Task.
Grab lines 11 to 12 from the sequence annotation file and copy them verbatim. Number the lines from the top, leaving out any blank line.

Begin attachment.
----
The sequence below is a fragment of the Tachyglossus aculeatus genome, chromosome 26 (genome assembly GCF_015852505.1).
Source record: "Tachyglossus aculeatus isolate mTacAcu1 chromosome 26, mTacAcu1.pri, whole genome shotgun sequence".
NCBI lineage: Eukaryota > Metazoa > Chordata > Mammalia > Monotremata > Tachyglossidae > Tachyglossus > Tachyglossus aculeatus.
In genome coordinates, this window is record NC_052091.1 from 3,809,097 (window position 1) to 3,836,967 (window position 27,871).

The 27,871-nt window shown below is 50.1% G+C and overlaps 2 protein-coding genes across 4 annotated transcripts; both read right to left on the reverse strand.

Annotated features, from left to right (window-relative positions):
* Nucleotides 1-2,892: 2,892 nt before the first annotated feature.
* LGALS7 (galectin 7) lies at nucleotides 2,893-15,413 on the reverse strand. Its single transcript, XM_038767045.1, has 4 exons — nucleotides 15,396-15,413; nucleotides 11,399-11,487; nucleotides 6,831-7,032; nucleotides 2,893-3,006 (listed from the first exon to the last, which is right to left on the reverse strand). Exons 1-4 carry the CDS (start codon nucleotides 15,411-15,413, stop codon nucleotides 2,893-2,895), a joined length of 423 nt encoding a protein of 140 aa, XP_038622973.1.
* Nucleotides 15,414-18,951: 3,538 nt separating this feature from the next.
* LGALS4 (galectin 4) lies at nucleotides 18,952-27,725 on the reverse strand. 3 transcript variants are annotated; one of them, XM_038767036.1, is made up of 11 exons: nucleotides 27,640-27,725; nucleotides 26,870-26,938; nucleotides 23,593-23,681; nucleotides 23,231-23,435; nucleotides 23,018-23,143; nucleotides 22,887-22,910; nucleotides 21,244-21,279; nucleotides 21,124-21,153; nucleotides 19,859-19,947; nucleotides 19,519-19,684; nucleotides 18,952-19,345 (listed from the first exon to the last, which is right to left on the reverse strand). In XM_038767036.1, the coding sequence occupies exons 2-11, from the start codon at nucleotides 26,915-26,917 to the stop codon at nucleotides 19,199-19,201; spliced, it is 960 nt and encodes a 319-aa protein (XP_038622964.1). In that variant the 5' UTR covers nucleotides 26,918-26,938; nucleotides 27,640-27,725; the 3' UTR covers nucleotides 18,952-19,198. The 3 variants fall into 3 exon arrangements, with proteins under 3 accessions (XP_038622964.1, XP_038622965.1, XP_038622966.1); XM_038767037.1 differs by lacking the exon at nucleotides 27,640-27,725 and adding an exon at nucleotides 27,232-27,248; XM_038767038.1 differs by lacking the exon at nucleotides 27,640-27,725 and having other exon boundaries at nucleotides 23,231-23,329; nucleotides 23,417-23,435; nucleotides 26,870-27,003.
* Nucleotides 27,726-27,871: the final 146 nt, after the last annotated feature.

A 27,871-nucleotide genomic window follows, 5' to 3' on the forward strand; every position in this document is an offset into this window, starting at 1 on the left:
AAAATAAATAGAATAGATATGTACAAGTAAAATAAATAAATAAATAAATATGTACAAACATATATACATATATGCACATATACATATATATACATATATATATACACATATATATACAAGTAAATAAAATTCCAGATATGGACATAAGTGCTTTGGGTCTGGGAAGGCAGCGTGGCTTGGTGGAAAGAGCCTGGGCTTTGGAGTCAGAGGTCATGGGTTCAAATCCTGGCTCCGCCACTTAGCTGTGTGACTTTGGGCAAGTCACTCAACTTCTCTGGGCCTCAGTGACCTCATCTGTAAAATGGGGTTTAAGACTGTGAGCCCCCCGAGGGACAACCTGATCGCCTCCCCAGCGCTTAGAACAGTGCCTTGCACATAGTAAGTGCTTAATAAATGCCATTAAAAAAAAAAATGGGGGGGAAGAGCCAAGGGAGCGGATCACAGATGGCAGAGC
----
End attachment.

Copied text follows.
* Nucleotides 27,726-27,871: the final 146 nt, after the last annotated feature.

A 27,871-nucleotide genomic window follows, 5' to 3' on the forward strand; every position in this document is an offset into this window, starting at 1 on the left: